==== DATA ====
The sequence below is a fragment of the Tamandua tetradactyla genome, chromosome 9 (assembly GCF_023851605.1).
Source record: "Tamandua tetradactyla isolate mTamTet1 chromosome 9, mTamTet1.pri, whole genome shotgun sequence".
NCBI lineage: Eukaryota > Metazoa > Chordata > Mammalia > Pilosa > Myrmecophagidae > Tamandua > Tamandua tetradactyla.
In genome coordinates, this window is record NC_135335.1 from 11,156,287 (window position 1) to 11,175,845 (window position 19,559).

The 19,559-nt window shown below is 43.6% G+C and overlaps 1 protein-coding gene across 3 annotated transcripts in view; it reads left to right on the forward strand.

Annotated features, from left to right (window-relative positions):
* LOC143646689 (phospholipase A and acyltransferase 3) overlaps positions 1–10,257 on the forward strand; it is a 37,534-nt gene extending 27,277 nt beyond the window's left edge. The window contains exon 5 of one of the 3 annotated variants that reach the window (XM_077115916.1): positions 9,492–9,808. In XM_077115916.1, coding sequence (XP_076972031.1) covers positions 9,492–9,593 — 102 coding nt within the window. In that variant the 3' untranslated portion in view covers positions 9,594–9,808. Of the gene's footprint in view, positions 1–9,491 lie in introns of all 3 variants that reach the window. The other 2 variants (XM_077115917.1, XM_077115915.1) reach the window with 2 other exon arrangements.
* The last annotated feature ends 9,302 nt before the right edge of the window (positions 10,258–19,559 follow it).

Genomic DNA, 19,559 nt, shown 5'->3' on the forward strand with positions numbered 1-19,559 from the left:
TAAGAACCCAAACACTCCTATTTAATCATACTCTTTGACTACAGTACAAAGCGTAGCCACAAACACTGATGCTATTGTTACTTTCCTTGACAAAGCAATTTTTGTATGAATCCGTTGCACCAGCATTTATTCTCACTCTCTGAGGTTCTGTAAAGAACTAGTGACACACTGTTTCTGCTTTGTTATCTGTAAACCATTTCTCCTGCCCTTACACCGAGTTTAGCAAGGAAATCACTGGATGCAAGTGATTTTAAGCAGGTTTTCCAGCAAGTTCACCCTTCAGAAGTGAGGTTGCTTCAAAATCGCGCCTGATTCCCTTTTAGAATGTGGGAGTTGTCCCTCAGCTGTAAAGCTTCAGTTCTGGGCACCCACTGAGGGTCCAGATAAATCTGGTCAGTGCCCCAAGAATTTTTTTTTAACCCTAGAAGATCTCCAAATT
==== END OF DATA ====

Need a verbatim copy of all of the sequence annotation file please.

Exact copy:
The sequence below is a fragment of the Tamandua tetradactyla genome, chromosome 9 (assembly GCF_023851605.1).
Source record: "Tamandua tetradactyla isolate mTamTet1 chromosome 9, mTamTet1.pri, whole genome shotgun sequence".
NCBI lineage: Eukaryota > Metazoa > Chordata > Mammalia > Pilosa > Myrmecophagidae > Tamandua > Tamandua tetradactyla.
In genome coordinates, this window is record NC_135335.1 from 11,156,287 (window position 1) to 11,175,845 (window position 19,559).

The 19,559-nt window shown below is 43.6% G+C and overlaps 1 protein-coding gene across 3 annotated transcripts in view; it reads left to right on the forward strand.

Annotated features, from left to right (window-relative positions):
* LOC143646689 (phospholipase A and acyltransferase 3) overlaps positions 1–10,257 on the forward strand; it is a 37,534-nt gene extending 27,277 nt beyond the window's left edge. The window contains exon 5 of one of the 3 annotated variants that reach the window (XM_077115916.1): positions 9,492–9,808. In XM_077115916.1, coding sequence (XP_076972031.1) covers positions 9,492–9,593 — 102 coding nt within the window. In that variant the 3' untranslated portion in view covers positions 9,594–9,808. Of the gene's footprint in view, positions 1–9,491 lie in introns of all 3 variants that reach the window. The other 2 variants (XM_077115917.1, XM_077115915.1) reach the window with 2 other exon arrangements.
* The last annotated feature ends 9,302 nt before the right edge of the window (positions 10,258–19,559 follow it).

Genomic DNA, 19,559 nt, shown 5'->3' on the forward strand with positions numbered 1-19,559 from the left:
TAAGAACCCAAACACTCCTATTTAATCATACTCTTTGACTACAGTACAAAGCGTAGCCACAAACACTGATGCTATTGTTACTTTCCTTGACAAAGCAATTTTTGTATGAATCCGTTGCACCAGCATTTATTCTCACTCTCTGAGGTTCTGTAAAGAACTAGTGACACACTGTTTCTGCTTTGTTATCTGTAAACCATTTCTCCTGCCCTTACACCGAGTTTAGCAAGGAAATCACTGGATGCAAGTGATTTTAAGCAGGTTTTCCAGCAAGTTCACCCTTCAGAAGTGAGGTTGCTTCAAAATCGCGCCTGATTCCCTTTTAGAATGTGGGAGTTGTCCCTCAGCTGTAAAGCTTCAGTTCTGGGCACCCACTGAGGGTCCAGATAAATCTGGTCAGTGCCCCAAGAATTTTTTTTTAACCCTAGAAGATCTCCAAATT